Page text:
April 22, 2019 / 9:20 PM / 4 months ago

House panel chair subpoenas ex-White House counsel McGahn on Mueller inquiry

WASHINGTON (Reuters) - U.S. House of Representatives Judiciary Committee Chairman Jerrold Nadler on Monday subpoenaed former White House counsel Don McGahn to testify before the panel in its investigation of possible obstruction of justice by President Donald Trump.

FILE PHOTO: White House Counsel Don McGahn listens during the confirmation hearing for U.S. Supreme Court nominee judge Brett Kavanaugh on Capitol Hill in Washington, U.S., September 4, 2018. REUTERS/Chris Wattie/File Photo

In a statement, Nadler, a Democrat, said the committee had asked for documents from McGahn by May 7 and for him to testify on May 21. An attorney for McGahn was not immediately available for comment.

A report by Special Counsel Robert Mueller publicly released on Thursday by the Justice Department said Trump asked McGahn to fire Mueller as he was investigating suspected Russian interference in the 2016 U.S. election and possible coordination between Trump campaign members and Moscow officials.

“Mr. McGahn is a critical witness to many of the alleged instances of obstruction of justice and other misconduct described in the Mueller report,” Nadler said.

Mueller’s report said that the 22-month investigation did not establish that the Trump campaign conspired with Russians but Mueller did find “multiple acts by the president that were capable of exerting undue influence over law enforcement investigations.”

The top Republican on the Judiciary Committee, Representative Doug Collins, said it was premature to issue a subpoena.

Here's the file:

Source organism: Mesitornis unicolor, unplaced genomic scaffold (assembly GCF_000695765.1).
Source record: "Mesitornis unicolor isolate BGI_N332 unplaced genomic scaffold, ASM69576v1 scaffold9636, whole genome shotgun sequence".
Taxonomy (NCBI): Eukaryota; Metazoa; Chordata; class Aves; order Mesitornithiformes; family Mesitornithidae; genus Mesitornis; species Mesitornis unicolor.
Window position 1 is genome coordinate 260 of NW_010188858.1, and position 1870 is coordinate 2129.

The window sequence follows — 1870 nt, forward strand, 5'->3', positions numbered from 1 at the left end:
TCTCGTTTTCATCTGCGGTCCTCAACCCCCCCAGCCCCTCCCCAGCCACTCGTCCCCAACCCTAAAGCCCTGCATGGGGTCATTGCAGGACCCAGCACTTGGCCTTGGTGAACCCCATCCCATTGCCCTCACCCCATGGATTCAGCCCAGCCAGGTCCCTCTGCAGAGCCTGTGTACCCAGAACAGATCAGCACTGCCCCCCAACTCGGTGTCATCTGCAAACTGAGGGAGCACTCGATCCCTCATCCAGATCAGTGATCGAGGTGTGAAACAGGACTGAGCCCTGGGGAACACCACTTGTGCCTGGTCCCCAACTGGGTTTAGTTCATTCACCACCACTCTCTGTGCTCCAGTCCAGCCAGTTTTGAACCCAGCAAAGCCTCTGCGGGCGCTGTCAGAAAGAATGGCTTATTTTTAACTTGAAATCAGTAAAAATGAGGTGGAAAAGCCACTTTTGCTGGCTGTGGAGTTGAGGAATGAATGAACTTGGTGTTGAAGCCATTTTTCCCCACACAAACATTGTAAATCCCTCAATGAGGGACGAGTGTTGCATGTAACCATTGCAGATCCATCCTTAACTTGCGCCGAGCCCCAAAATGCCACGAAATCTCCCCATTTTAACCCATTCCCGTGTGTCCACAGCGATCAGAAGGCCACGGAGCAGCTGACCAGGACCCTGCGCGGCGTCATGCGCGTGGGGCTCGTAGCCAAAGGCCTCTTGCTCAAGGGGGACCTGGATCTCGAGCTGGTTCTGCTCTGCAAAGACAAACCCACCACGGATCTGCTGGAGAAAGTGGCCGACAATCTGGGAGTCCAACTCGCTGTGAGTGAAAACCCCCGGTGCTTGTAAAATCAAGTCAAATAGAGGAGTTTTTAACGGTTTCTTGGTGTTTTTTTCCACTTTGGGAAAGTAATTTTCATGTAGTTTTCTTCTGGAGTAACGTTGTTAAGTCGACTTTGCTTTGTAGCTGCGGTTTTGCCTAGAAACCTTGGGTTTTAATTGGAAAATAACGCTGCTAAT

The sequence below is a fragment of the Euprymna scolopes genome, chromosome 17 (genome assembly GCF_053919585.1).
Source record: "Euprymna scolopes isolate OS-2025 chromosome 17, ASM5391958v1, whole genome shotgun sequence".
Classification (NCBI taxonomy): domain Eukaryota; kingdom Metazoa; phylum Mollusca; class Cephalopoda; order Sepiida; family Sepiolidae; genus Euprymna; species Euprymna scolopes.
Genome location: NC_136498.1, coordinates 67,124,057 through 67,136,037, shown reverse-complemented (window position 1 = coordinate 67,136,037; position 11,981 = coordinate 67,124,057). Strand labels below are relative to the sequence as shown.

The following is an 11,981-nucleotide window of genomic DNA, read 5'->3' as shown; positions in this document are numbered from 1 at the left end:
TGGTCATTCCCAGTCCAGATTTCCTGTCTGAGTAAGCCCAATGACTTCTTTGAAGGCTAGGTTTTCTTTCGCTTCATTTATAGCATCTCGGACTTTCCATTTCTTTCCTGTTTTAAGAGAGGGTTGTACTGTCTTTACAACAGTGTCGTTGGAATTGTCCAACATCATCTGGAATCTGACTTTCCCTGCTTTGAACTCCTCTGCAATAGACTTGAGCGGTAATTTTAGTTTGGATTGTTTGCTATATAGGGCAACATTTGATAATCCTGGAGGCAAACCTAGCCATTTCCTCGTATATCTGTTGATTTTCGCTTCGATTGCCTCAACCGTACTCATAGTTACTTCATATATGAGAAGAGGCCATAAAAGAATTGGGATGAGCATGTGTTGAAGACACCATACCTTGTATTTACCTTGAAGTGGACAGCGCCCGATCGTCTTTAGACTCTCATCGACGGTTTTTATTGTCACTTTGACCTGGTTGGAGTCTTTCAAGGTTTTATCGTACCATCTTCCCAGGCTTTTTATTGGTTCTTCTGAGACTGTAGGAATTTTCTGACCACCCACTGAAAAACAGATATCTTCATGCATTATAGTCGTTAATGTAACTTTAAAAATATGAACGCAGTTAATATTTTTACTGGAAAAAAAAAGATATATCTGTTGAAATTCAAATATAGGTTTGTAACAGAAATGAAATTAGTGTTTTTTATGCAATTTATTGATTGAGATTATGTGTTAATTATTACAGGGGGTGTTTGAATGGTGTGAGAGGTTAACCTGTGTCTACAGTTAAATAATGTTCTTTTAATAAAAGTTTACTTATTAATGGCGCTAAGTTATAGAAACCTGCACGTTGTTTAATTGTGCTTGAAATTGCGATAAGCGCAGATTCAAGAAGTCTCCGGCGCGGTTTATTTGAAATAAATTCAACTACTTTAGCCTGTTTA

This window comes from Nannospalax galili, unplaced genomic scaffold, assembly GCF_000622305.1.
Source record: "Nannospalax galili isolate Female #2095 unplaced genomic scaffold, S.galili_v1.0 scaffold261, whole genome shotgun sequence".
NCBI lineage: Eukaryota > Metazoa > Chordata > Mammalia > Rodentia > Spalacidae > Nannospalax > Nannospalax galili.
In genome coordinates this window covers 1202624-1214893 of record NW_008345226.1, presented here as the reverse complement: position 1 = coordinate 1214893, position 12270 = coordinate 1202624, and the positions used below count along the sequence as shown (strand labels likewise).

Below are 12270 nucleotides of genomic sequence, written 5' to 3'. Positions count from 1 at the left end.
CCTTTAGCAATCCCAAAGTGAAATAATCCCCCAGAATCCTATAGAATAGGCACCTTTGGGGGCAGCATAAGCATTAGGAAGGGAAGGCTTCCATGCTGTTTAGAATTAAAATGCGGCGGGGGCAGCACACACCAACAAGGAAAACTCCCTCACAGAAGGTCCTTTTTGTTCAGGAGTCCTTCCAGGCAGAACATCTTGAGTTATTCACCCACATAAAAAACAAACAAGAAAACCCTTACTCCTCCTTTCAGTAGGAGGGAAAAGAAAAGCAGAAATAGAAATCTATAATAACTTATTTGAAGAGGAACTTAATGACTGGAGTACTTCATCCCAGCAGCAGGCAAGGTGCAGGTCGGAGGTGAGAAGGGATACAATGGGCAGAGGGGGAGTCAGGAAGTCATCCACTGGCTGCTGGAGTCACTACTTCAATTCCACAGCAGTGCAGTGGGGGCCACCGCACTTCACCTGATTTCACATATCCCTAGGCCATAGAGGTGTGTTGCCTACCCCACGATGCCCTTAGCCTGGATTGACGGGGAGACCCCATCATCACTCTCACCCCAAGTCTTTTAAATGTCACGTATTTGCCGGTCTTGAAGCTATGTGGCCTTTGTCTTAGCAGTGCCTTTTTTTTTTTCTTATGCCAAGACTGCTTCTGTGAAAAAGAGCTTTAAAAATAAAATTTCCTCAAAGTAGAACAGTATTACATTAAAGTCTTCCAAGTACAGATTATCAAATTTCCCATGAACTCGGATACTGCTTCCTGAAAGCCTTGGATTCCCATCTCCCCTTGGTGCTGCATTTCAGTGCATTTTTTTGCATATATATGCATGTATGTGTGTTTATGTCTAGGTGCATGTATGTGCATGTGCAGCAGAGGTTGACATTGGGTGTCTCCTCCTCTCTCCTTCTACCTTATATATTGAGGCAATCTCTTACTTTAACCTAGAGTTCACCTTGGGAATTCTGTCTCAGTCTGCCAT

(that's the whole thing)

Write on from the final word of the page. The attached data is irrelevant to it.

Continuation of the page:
“Instead of looking at material that Attorney General Barr has already made available, Democrats prefer to demand additional materials they know are subject to constitutional and common-law privileges and cannot be produced,” Collins said in a statement.

Nadler said Mueller’s report “outlines substantial evidence that President Trump engaged in obstruction and other abuses.”

He said “it now falls to Congress to determine for itself the full scope of the misconduct and to decide what steps to take in the exercise of our duties of oversight, legislation and constitutional accountability.”

According to the Mueller report, Trump directed McGahn in June 2017 to tell the Justice Department’s No. 2 official, Rod Rosenstein, that Mueller had conflicts of interest and must be removed. McGahn did not carry out the order.

Reporting by Eric Beech and David Morgan; Editing by Mohammad Zargham and Grant McCool

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